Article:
The Satanic Verses, Salman Rushdie’s 1988 sprawling novel, is possibly the most hated book of the late 20th century. And yet, its opponents are not likely to have left many fingerprints on its pages. This is due to a combination of factors: profusion of storylines, spatiotemporal shifts, intertextuality, disjointed narrative, unclear scenarios, Anglo-Indian slang, and blasphemy. And of course, even in 1988, it was the last that made all the headlines.
The novel is unique in our times in that many of its detractors not only haven’t read it, but would never read it as a matter of principle, for someone has told them that it is blasphemous. And that informant was probably informed by someone else, in a chain that presumably goes back to an Original Reader who first checked that there was blasphemy, and who surely did not continue to read after that page.
The blasphemous nature of the book incensed people in India, Pakistan, and England, but, especially, the Supreme Leader of Iran at the time, Ayatollah Khomeini, who issued a fatwa (Islamic ruling) calling on all Muslims to kill Rushdie and All those involved in its publication who are aware of its content. As a head of both Church and State, Khomeini granted the right of heavenly asylum to those who would perish during the mission.
The Japanese translator, Hitoshi Igarashi, was found murdered. The Italian translator, the Turkish translator, and the Norwegian publisher each survived an assassination attempt. The writer had to live in hiding until 1998, and was viciously stabbed in New York in August this year.
What is disappointing about this controversy is that The Satanic Verses is not at all an anti-Islamic libel. It does have some mockery, well into the plot. Its portrayal of the Prophet (here ‘Mahound’) does not come off as very appealing, and the names and identities of his wives are used by the workers of a brothel, a gimmick that becomes a success in the city. As the plot progresses, Mahound begins to sound like a self-serving prophet who issues ‘revelations’ whenever it suits him. All this is more or less gratuitous—and you don’t have to be a believer to feel at least slightly offended—but there is also the reference to an ancient, contentious legend.
According to some early biographies, the Prophet received a message allowing the worship of three local goddesses of Mecca, only to discover that the message had been inspired by the Devil himself. After the quranic verse where he is asked,
Have you considered Lāt and ʿUzzā? and Manāt, the third one? (53:19-20)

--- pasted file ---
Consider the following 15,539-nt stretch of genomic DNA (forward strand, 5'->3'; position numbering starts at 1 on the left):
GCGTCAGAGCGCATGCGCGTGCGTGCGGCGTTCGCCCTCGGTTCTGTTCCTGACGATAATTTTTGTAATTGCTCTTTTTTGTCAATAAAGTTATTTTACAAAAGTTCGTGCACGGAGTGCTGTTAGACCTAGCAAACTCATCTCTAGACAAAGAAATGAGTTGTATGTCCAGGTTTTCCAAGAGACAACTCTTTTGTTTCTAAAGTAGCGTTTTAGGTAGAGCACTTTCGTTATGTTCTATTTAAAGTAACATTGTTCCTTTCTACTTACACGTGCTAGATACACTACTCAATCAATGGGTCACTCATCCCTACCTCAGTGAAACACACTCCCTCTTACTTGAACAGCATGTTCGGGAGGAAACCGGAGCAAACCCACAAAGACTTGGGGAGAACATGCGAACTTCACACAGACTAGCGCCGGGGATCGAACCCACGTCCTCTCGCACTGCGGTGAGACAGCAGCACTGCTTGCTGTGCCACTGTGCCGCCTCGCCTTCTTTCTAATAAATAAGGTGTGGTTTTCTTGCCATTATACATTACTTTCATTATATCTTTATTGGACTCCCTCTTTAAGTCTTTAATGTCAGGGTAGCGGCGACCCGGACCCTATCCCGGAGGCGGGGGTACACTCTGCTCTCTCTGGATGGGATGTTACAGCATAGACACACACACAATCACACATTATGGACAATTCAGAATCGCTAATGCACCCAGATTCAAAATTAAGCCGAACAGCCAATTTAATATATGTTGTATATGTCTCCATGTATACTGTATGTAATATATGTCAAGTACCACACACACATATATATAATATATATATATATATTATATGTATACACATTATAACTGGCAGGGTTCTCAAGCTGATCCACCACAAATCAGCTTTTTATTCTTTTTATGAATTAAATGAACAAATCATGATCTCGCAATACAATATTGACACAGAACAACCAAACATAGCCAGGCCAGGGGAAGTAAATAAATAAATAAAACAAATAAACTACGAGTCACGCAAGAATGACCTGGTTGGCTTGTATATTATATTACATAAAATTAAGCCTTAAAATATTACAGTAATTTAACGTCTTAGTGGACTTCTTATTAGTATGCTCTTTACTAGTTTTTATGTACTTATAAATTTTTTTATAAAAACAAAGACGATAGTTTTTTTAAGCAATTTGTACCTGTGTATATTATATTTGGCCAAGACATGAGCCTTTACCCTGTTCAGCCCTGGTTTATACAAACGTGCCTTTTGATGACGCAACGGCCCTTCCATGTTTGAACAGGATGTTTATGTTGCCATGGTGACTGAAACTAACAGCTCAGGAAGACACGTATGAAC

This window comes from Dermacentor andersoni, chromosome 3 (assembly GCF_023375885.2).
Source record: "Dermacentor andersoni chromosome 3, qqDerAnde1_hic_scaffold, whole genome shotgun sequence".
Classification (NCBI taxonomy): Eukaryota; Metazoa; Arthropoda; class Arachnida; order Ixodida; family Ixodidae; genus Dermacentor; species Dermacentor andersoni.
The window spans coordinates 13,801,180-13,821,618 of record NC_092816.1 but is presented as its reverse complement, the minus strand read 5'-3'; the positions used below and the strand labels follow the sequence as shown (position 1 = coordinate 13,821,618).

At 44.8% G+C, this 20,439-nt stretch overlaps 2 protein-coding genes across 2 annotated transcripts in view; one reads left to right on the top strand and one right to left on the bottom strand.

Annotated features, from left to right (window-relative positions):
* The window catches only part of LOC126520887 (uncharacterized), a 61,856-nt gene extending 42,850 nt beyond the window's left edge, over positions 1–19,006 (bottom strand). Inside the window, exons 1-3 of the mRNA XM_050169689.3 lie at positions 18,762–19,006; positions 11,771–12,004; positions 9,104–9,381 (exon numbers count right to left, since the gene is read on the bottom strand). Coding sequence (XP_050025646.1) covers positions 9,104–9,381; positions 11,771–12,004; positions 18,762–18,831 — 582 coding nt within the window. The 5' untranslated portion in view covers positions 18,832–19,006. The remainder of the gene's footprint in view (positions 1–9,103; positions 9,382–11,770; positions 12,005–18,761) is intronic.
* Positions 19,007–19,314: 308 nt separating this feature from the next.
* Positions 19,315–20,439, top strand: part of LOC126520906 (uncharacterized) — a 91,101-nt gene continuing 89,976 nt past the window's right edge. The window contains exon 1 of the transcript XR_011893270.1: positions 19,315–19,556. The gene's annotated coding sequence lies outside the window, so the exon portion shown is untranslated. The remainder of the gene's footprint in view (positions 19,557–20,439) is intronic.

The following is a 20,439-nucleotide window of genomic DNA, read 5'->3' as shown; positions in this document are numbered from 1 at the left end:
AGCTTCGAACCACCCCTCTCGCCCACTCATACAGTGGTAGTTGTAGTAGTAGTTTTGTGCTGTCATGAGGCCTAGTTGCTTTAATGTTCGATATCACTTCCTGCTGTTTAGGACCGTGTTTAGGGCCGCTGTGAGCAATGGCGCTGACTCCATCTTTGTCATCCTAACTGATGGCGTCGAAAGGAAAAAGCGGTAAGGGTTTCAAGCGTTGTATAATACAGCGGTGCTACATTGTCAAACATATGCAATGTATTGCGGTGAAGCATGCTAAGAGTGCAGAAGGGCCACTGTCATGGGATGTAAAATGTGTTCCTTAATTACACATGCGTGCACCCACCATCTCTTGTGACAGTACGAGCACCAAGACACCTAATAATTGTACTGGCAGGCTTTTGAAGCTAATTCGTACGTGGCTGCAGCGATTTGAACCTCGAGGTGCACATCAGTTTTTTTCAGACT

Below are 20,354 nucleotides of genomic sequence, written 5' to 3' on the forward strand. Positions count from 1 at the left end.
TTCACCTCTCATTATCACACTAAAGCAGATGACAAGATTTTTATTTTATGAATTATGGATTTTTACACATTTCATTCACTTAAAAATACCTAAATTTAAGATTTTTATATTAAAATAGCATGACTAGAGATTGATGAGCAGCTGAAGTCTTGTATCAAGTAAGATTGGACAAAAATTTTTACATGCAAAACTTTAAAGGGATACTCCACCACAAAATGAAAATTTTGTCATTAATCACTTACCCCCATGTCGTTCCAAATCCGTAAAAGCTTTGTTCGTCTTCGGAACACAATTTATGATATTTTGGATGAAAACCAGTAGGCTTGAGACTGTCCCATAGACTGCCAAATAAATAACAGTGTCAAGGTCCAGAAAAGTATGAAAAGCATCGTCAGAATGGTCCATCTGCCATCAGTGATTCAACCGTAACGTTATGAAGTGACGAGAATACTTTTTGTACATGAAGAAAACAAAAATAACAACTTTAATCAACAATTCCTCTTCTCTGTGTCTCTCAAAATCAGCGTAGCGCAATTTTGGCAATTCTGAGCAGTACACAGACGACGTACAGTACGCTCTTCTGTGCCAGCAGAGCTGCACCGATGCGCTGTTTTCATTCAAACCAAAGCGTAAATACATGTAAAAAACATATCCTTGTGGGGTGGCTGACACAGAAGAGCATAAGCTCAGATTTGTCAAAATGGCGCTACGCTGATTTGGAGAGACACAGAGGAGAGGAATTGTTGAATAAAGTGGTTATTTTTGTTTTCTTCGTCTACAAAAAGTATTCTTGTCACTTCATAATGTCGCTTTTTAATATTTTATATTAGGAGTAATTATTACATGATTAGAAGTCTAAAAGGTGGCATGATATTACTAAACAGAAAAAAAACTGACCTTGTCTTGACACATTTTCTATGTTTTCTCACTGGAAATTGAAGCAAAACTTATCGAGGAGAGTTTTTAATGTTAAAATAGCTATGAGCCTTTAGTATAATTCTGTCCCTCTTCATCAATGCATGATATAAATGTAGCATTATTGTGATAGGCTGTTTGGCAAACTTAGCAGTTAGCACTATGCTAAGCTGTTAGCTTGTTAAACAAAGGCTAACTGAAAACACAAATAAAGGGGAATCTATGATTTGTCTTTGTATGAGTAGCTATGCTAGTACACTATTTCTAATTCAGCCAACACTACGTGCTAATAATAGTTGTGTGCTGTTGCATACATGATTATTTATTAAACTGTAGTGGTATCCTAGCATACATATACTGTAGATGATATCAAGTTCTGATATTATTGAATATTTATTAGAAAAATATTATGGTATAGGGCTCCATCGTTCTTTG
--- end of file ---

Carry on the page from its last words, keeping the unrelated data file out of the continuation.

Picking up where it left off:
Satan reportedly made him add:
These are the exalted gharāniq [cranes?], whose intercession is hoped for.
The ‘satanic verses’ legend would be rejected by later scholars and excluded from the canonical compilations of hadith (traditions about the Prophet). There is no trace in the Quran of that line which, in the legend, was soon replaced. In Rushdie’s novel, the goddess al-Lāt kills Mahound in revenge for his change of mind.
And there is one more offense in the plot: a dark, nebulous character, ‘the Imam,’ a religious leader in European exile who would seem to be inspired by Khomeini himself. Some say the fatwa was intended to protect at least two honours.
So he was sentenced to be beheaded, within the hour, and as soldiers manhandled him out of the tent towards the killing ground, he shouted over his shoulder: “Whores and writers, Mahound. We are the people you can’t forgive.” Mahound replied, ‘”Writers and whores. I see no difference here” (The Satanic Verses)
In the light of the ensuing controversy, it might seem that The Satanic Verses has little to add to our understanding of religion, with the exception of new ways of deriding and ridiculing it. That would be the wrong conclusion. The contents and very tone of the novel can be read as a reflection on the religious dimension and the possibility of miracles in the contemporary world. The lovely story of the girl-seer who leads an Indian village to Mecca (Chapter 8), in the belief that a path would open in the Arabian Sea, skilfully captures the lights and shadows of popular religion in Rushdie’s native subcontinent (and is based on a true 1983 mass suicide). The narrative is unclear as to whether the villagers drowned or managed to cross the ocean on foot: whether it was a matter of faith or madness, or of something else that makes them synonyms.
Rushdie was raised in a liberal Muslim family in Bombay, lost faith at the age of fifteen and became even less of a believer after some Islamic collectives started burning effigies of him in 1989 (though, at the apex of despair, he pretended to convert and called for the book’s withdrawal: The biggest mistake of my life). In the Mecca pilgrimage story, the author peeps through the eyes of his character Mirza Saeed, who travels along with the pilgrims in a car, trying to convince his ill wife that they’re falling for suicidal nonsense. He sees his wife and the other villagers drown in the ocean, although everyone else would claim to have witnessed the prophesied parting of the waters, and, in his final hour, he has to concede that they were right.
Both the fictional and the real story of The Satanic Verses are the result of a complex interplay between faith and scepticism, magic and naturalism, fact and fiction, and, most notably, between each other.
A book that describes people’s lives being invaded by products of their imagination.
A writer who is sentenced to death for a product of his imagination.
The unbridled imagination that he poured into history flew back to him, like a deadly boomerang, and nearly sent him to history books.
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